National Lifeguard Shortage


Despite the fact that swimming is one of the most popular physical activities around, many public pools in both the U.S. and even worldwide have been facing a national lifeguard shortage that has caused some pools to close temporarily or even entirely shut down for the year. 

Even though summer just ended, this issue is still prevalent throughout the world, or more specifically New York. According to information in the Gothamist, as of the beginning of the summer, the city had only hired 500 lifeguards – roughly half the number employed in previous years. This dramatic decrease can be attributed to the city’s handling of the shortage. During the pandemic, swimming lessons and lifeguard training were forced to shut down, placing a temporary hold on the number of lifeguards in circulation. But why was this “temporary” not as temporary as people were saying? The truth is that lifeguard training programs have always been flawed systems, but the pandemic was the thing that pushed those flaws over the edge. New York public pools have done everything from raising the pay of lifeguards to putting up signs that say “swim at your own risk,” but no method has fixed what the pandemic has run hopelessly into the ground. 

Though prevalent in New York, this issue is one that has been prevalent worldwide. From California, all the way to England, city officials have been doing everything they can to try to address the current shortage. In San Diego, many public pools have already started to hire lifeguards for the summer of 2023. While it may seem absurd to start hiring this early, this mass shortage has shown just how necessary these employees are. Since 2017, the number of drowning deaths in San Diego has gone up to more than 35 deaths per year. The national lifeguard shortage has caused the city’s drowning deaths to go up to an all-time high, and there is no sign of it stagnating. Addressing the issue on the opposite side of the world, the city of Cambridge has just offered free lifeguard certification courses to anyone who is eligible to apply. This would not only cause more people to sign up but also allow teenagers to have first-hand experience in the safety field. By doing this Cambridge is setting an example for what the rest of the world should do in order to stop the current shortage once and for all.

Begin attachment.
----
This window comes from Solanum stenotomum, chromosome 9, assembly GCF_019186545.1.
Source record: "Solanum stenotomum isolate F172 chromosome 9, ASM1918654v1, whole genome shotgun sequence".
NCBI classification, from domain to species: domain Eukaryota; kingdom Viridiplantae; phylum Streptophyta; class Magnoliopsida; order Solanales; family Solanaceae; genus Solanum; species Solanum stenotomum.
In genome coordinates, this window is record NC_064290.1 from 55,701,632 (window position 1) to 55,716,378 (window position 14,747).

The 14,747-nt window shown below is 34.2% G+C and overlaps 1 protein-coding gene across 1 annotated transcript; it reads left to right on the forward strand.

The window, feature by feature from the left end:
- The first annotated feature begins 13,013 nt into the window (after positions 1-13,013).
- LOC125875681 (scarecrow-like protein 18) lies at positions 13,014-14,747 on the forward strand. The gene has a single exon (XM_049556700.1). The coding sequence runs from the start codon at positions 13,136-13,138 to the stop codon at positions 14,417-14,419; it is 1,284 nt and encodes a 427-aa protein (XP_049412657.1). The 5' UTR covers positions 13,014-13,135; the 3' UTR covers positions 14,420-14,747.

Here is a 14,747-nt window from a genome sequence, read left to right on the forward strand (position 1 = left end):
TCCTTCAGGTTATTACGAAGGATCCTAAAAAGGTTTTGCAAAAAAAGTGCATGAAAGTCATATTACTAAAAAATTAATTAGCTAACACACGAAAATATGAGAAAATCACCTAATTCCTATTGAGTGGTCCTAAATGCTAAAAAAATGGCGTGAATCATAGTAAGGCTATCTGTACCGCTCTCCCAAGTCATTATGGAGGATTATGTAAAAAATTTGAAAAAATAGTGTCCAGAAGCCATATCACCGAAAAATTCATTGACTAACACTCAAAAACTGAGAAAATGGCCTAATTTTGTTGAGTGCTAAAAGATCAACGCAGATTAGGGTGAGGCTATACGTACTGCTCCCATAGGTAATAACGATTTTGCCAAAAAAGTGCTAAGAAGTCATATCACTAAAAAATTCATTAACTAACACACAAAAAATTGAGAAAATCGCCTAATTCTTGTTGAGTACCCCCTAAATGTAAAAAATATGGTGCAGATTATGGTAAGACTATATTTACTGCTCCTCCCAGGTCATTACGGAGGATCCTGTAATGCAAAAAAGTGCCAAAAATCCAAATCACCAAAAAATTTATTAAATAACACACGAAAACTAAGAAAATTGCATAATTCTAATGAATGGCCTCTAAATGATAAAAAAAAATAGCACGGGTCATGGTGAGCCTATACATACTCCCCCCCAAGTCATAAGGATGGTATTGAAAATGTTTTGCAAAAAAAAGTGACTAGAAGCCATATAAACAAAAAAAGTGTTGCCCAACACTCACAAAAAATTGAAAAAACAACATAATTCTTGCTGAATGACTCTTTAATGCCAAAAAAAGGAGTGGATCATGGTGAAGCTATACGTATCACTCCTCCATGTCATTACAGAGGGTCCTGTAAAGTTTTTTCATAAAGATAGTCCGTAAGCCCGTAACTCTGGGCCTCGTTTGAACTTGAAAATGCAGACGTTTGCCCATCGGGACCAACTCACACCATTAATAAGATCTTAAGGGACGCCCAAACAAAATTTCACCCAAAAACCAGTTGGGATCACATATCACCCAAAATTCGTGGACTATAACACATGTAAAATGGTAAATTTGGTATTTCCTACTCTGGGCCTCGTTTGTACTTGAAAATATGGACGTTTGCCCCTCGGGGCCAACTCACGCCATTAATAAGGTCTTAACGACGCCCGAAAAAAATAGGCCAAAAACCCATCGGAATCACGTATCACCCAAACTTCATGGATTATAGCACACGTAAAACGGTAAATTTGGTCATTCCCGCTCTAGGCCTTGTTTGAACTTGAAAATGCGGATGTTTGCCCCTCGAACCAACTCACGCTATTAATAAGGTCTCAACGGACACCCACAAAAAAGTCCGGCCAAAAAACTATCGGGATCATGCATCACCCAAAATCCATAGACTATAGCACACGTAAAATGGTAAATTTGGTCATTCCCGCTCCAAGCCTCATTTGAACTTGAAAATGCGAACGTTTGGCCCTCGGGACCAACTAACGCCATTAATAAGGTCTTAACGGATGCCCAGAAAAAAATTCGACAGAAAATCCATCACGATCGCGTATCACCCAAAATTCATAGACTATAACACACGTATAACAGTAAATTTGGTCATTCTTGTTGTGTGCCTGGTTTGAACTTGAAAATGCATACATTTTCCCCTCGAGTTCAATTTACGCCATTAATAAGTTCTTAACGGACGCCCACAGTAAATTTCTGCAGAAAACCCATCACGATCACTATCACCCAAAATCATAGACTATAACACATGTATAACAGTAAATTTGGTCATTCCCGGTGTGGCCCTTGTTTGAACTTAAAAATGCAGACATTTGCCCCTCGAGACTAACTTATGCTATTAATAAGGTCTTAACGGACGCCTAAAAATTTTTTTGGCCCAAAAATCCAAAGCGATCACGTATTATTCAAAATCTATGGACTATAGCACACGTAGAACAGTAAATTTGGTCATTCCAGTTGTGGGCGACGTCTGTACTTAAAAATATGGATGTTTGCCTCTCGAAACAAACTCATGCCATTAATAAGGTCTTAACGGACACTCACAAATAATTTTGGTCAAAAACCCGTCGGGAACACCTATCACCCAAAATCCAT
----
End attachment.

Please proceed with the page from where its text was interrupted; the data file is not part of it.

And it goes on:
The national lifeguard shortage is a grave problem that seems to be insignificant in comparison to other news of the world. For many people, local pools are a place to relax and enjoy oneself. In an age when many people are overwhelmed with stress, it would be painful to disable one more activity that brings communities together.